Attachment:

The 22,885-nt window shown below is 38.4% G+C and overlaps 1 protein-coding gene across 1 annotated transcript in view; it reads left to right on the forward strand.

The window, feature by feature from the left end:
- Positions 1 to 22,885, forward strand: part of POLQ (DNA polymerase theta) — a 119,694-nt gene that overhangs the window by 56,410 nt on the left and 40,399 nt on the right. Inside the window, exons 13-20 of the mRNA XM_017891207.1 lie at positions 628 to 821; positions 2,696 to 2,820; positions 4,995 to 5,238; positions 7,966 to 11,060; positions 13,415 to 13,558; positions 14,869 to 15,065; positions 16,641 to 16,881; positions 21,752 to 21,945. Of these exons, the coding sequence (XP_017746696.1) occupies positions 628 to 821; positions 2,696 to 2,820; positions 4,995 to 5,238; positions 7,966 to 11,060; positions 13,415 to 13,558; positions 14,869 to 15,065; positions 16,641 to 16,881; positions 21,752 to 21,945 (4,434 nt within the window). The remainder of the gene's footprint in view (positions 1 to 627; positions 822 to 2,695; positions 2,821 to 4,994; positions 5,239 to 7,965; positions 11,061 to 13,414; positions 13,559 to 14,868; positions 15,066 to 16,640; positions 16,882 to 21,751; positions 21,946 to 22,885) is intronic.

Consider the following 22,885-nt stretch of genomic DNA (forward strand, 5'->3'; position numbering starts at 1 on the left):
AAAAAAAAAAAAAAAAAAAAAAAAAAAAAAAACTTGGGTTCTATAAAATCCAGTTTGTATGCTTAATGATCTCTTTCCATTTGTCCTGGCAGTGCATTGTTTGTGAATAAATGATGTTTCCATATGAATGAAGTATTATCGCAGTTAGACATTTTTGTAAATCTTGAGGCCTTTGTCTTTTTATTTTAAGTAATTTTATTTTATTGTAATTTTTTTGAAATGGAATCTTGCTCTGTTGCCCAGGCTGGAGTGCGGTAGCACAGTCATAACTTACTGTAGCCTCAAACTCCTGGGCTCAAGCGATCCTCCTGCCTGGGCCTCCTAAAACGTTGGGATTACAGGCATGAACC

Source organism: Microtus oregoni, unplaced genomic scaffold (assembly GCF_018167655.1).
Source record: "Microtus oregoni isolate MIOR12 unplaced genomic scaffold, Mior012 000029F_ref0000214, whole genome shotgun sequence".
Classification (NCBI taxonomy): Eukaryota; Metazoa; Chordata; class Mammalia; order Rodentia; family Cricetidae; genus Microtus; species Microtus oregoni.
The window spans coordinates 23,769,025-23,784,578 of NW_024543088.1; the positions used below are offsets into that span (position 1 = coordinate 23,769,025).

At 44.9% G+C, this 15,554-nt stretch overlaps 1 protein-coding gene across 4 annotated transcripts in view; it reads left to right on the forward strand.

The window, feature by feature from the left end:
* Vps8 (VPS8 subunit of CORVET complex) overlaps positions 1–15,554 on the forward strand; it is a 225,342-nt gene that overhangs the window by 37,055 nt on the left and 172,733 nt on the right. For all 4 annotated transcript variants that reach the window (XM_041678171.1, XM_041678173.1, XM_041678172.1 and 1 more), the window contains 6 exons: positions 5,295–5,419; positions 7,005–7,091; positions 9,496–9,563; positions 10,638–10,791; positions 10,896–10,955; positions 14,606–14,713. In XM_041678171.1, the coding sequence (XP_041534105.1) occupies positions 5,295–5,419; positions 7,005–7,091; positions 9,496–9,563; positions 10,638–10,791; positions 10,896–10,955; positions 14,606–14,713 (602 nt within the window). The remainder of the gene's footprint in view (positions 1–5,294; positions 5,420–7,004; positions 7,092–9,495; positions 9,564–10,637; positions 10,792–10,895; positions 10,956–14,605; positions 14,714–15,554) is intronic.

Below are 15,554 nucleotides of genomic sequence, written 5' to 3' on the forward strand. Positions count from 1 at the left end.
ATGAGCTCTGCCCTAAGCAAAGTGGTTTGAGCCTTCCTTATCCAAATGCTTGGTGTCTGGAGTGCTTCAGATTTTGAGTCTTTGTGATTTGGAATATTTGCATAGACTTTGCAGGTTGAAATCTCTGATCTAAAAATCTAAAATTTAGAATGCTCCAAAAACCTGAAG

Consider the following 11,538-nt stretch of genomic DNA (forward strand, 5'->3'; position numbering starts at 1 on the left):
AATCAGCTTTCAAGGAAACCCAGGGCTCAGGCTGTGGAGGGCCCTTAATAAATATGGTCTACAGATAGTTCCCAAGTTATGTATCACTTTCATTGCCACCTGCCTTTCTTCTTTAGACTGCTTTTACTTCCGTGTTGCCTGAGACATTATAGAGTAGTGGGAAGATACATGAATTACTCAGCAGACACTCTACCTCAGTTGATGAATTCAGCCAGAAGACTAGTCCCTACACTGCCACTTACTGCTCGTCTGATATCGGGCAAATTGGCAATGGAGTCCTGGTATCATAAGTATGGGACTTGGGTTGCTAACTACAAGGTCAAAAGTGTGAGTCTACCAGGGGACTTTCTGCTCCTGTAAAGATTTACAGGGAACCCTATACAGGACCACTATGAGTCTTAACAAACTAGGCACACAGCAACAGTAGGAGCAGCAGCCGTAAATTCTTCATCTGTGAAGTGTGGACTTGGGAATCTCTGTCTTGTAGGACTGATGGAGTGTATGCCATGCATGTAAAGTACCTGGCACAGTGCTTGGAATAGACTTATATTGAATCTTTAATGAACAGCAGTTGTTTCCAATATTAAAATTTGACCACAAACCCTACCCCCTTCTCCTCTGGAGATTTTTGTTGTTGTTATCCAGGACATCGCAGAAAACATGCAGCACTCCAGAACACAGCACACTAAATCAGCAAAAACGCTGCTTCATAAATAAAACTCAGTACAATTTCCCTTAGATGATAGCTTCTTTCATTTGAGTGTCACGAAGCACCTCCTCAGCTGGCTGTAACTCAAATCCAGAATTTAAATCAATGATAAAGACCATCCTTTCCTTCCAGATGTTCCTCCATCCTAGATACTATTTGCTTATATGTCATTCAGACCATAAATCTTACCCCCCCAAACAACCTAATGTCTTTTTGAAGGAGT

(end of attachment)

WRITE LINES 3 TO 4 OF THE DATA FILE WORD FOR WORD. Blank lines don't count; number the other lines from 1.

- Positions 1 to 22,885, forward strand: part of POLQ (DNA polymerase theta) — a 119,694-nt gene that overhangs the window by 56,410 nt on the left and 40,399 nt on the right. Inside the window, exons 13-20 of the mRNA XM_017891207.1 lie at positions 628 to 821; positions 2,696 to 2,820; positions 4,995 to 5,238; positions 7,966 to 11,060; positions 13,415 to 13,558; positions 14,869 to 15,065; positions 16,641 to 16,881; positions 21,752 to 21,945. Of these exons, the coding sequence (XP_017746696.1) occupies positions 628 to 821; positions 2,696 to 2,820; positions 4,995 to 5,238; positions 7,966 to 11,060; positions 13,415 to 13,558; positions 14,869 to 15,065; positions 16,641 to 16,881; positions 21,752 to 21,945 (4,434 nt within the window). The remainder of the gene's footprint in view (positions 1 to 627; positions 822 to 2,695; positions 2,821 to 4,994; positions 5,239 to 7,965; positions 11,061 to 13,414; positions 13,559 to 14,868; positions 15,066 to 16,640; positions 16,882 to 21,751; positions 21,946 to 22,885) is intronic.

Consider the following 22,885-nt stretch of genomic DNA (forward strand, 5'->3'; position numbering starts at 1 on the left):